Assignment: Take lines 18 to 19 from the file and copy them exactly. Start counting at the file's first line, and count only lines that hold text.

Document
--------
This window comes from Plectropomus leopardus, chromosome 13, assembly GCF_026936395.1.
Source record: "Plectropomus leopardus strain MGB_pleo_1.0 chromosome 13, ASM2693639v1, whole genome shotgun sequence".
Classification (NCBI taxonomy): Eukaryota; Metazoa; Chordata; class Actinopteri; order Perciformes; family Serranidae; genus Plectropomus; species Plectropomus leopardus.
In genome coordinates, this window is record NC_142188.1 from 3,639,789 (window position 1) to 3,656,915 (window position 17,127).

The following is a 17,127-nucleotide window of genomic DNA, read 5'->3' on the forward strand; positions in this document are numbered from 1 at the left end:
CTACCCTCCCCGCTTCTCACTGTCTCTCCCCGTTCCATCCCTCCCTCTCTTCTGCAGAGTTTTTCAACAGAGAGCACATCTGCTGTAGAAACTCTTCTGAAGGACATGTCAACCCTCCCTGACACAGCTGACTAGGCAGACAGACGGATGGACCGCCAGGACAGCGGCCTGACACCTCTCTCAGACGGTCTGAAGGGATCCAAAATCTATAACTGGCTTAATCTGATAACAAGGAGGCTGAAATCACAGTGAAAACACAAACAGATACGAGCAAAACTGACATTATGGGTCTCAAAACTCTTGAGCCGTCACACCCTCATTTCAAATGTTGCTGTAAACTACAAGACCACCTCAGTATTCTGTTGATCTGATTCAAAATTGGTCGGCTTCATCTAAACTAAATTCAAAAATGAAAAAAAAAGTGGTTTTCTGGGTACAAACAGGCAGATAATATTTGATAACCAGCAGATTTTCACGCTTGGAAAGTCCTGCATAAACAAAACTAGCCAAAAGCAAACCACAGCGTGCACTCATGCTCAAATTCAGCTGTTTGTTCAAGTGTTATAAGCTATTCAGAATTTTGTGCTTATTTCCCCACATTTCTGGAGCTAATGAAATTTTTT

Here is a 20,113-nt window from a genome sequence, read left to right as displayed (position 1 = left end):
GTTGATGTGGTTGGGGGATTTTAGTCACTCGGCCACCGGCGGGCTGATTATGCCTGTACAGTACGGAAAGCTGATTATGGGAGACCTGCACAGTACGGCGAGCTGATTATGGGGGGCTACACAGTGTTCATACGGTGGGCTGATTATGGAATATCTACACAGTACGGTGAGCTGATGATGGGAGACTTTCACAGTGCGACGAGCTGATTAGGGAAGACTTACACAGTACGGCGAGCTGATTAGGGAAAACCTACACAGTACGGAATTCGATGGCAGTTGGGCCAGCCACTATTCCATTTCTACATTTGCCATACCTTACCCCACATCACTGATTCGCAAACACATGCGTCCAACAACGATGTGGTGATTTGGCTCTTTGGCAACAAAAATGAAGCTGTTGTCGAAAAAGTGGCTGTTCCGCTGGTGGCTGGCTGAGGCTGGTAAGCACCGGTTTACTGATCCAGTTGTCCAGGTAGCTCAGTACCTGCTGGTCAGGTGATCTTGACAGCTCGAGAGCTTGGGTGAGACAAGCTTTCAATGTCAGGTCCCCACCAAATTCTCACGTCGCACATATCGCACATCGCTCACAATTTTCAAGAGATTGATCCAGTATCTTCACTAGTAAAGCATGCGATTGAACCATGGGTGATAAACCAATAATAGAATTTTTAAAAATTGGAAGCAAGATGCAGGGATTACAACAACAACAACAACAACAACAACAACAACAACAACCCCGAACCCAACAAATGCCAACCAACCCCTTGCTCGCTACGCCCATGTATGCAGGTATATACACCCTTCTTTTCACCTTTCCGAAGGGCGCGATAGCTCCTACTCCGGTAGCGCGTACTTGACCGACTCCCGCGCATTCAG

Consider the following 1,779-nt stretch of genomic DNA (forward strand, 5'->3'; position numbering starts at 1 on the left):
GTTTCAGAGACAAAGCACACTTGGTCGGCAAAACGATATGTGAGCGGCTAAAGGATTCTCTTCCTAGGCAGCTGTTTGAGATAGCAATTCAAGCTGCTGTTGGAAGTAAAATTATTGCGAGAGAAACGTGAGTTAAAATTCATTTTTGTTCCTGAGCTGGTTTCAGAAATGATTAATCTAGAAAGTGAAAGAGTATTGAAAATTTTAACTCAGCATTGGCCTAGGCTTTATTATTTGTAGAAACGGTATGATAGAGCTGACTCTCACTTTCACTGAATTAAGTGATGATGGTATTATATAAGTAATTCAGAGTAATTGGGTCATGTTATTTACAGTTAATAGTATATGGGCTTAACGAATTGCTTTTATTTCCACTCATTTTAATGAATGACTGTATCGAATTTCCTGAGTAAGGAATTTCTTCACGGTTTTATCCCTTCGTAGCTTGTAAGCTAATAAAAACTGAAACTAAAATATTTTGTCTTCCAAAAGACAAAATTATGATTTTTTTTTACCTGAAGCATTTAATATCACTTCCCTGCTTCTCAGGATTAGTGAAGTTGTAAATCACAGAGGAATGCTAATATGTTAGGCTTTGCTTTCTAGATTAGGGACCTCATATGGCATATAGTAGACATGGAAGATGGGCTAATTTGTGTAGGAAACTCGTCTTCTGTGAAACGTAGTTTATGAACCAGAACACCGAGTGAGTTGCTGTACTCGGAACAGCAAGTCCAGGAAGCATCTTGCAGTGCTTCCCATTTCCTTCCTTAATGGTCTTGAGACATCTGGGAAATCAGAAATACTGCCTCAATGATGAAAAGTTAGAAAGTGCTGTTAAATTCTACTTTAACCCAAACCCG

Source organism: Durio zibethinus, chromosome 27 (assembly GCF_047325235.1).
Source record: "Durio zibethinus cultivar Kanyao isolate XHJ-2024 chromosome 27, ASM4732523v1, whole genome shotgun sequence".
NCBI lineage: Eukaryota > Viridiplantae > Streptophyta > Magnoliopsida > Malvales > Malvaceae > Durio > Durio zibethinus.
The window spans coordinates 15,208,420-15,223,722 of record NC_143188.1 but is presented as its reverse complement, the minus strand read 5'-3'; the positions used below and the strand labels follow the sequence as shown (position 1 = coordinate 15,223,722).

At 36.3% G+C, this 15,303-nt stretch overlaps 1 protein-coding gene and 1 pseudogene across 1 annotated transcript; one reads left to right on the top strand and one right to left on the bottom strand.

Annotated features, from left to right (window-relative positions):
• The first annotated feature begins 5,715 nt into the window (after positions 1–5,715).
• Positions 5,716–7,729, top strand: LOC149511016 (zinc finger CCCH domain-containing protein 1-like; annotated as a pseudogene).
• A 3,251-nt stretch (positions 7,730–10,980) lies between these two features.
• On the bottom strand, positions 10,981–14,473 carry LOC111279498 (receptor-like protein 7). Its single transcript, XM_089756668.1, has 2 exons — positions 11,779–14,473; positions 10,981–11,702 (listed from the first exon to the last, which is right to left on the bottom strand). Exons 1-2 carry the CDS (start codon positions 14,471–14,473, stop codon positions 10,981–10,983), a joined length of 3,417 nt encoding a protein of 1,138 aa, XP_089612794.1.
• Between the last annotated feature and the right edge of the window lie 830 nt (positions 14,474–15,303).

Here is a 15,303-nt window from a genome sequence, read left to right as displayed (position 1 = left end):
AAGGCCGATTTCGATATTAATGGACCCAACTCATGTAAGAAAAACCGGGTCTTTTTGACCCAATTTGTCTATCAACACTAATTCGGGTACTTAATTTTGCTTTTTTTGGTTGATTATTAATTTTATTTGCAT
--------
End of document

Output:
• Positions 5,716–7,729, top strand: LOC149511016 (zinc finger CCCH domain-containing protein 1-like; annotated as a pseudogene).
• A 3,251-nt stretch (positions 7,730–10,980) lies between these two features.